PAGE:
• Liberal government withdraws court case on First Nations health care

    An agreement has now been reached… saying there is a legitimate role for clinical case conferences – discussions related to the delivery of services involving professionals… when “reasonably necessary” to understand a First Nation’s child’s clinical needs so professionals can access more information on a case. The agreement also says decisions on service delivery made within a 48-hour window may not always not be in the child’s best interests.

  • Ontario urged to make ending child poverty an election issue

    Children and families who are Indigenous, racialized, newcomers, living with disabilities or in lone-parent, female-led households experience much higher rates of poverty, according to the 2016 census… almost 16 per cent of children in Canada were living in poverty in 1989 when Parliament unanimously pledged to end child poverty by 2000. But due to lack of federal action on the promise, child poverty in Canada rose to 22.3 per cent in 2000.

  • Stop debating age and actually teach us about consent

    We need to learn that consent can be affected by power dynamics, the influence of substances and perceived safety. In order for us to feel safe and empowered in our decisions, conversations must be constant and reflective of our experience. Education has to start young, acknowledging that consent is not only mandatory for sex but also for any kind of healthy relationship… So, we have to keep talking about it, a thousand times over, until things start to change.

  • Don’t let Ontario’s college system suffocate itself

    … the union rightly stressed the plight of precarious workers — contract teachers who form the vast majority of staff at Ontario’s 24 colleges. OPSEU reminded us that piecework professors are the dirty little secret of the province’s sprawling educational-industrial complex… Shortchanged by provincial funding, today’s colleges make up the difference by exploiting instructors while expanding into the terrain of universities.

  • ‘Reserve army’ of precariously employed keeps lid on wages

    The best explanation for very soft inflation in Canada is probably continued slack in the job market. The Bank of Canada does note… the continuing very low participation rate for young people, suggesting we are still short of a tight job market… wage pressures and inflation might remain persistently low even with a low unemployment rate due to the seemingly inexorable rise of precarious work.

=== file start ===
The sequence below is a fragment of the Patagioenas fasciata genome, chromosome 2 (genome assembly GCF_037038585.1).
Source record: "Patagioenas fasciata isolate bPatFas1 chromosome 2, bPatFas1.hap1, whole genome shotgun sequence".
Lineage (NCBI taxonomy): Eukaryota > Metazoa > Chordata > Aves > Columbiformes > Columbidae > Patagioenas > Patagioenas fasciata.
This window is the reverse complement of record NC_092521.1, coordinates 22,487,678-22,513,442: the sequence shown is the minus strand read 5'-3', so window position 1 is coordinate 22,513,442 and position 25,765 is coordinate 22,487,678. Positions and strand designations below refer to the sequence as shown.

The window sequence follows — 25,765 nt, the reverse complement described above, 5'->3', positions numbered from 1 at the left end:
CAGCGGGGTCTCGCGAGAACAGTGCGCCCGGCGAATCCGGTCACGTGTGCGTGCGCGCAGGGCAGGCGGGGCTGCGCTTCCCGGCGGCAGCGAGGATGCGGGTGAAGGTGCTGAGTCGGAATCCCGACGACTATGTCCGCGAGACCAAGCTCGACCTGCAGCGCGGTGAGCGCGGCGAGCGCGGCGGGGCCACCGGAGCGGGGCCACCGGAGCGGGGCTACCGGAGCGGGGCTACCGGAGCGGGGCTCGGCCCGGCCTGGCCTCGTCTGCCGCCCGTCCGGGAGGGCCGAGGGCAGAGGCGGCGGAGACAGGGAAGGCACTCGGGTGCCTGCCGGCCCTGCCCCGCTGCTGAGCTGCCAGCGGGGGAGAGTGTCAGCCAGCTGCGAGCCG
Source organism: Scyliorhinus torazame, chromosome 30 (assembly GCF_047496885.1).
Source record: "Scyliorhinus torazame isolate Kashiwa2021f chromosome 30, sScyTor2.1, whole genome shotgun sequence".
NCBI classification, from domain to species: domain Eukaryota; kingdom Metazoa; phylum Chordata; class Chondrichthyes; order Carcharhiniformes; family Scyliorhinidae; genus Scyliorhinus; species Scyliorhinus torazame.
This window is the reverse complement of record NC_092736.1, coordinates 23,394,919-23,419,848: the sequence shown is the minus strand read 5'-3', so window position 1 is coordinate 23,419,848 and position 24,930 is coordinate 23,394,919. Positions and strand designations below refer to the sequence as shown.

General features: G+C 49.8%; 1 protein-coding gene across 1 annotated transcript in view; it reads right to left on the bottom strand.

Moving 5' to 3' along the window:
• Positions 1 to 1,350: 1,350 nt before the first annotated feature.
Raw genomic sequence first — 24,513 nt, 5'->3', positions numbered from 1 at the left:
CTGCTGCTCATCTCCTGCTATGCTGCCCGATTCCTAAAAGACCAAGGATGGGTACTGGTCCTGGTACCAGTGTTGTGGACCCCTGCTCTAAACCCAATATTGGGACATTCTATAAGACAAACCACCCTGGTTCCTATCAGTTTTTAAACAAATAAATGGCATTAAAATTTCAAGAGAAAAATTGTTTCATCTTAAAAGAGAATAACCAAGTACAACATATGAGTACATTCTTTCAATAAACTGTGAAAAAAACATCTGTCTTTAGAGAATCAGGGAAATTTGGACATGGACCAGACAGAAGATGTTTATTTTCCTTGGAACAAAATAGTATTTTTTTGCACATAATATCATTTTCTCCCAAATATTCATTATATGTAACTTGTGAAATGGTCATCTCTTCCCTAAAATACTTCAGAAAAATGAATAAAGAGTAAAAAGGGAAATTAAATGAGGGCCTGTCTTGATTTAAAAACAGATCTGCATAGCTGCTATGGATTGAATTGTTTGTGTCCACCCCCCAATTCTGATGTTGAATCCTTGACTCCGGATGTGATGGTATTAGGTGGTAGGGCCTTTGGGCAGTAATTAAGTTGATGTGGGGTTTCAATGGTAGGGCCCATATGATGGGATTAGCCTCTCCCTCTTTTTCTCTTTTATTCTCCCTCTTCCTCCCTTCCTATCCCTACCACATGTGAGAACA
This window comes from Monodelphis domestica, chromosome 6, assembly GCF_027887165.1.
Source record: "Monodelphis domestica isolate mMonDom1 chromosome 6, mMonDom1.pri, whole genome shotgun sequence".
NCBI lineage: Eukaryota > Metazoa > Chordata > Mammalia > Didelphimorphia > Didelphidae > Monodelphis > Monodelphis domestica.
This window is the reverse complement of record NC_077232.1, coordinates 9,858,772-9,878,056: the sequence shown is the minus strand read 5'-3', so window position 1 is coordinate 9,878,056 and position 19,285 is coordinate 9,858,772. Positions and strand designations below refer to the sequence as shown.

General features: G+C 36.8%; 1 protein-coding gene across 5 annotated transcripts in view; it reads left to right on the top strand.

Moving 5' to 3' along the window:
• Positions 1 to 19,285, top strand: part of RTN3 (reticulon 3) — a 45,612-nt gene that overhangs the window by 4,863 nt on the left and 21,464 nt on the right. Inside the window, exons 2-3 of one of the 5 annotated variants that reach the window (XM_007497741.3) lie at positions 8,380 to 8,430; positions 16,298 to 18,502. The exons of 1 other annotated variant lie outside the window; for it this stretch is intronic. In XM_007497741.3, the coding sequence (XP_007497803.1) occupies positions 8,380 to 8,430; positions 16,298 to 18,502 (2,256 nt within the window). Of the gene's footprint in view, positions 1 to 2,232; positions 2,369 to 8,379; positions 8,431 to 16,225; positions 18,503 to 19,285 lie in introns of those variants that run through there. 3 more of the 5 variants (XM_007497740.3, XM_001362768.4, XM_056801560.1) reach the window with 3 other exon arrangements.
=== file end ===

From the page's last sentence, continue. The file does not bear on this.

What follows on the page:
• Bloated bureaucracy the real enemy of Indigenous reconciliation

    Two of the most vital measures of Indigenous reconciliation, the gap in child welfare funding and the national inquiry into murdered and missing Indigenous women and girls, have returned to centre stage this week… This government may have its heart in the right place when it comes to Indigenous reconciliation. But muscling aside an entrenched bureaucracy that slows, rather than speeds, action, will take more than that.

  • Philpott calls emergency meeting with provinces on Indigenous child welfare

    “To me, this is arguably the most pressing priority of my new department,” Philpott said in an interview. There is no cohesive plan to examine how to get children back into Indigenous communities, she said, suggesting it is necessary to get everyone together who has a role to play, including First Nations, Metis and Inuit leaders, child and family services agencies and groups such as the First Nations Child and Family Caring Society.

  • Sex-ed programs shouldn’t be informed by left or right ideology

    … gender identity and gender expression are… interrelated. Level of exposure to prenatal testosterone – a scientific phenomenon repeatedly denied by gender scholars – has been shown, time and again, to influence all three… Sex education should not be rooted in ideology, whether it’s being propagated by religion or identity politics. When it comes to shaping young minds in particular, we should praise science and call out distortions of truth on both sides.

  • The road out of poverty starts with care

    The community benefit agreement has been established to help young people, a concept endorsed by all three levels of government, Zanotti said. “This partnership … is ensuring through policy at Queen’s Park that 10 per cent of apprentices hired through Crosstown are young people from our priority neighbourhoods who are facing multiple barriers, youth who might need that first job, or need to complete their education. This will be the new model of public investments.”

  • College students and striking faculty face same challenges with precarious work

    In this strike, we are not neutral. We support our faculty… We know the reality of precarious work… Delivering quality education is difficult when you’re working from one four-month contract to the next, have few or no benefits, and aren’t given adequate time to prepare for the courses you’re teaching. Yet these are the working conditions of contract instructors at our colleges, who now make up more than 70 per cent of all faculty.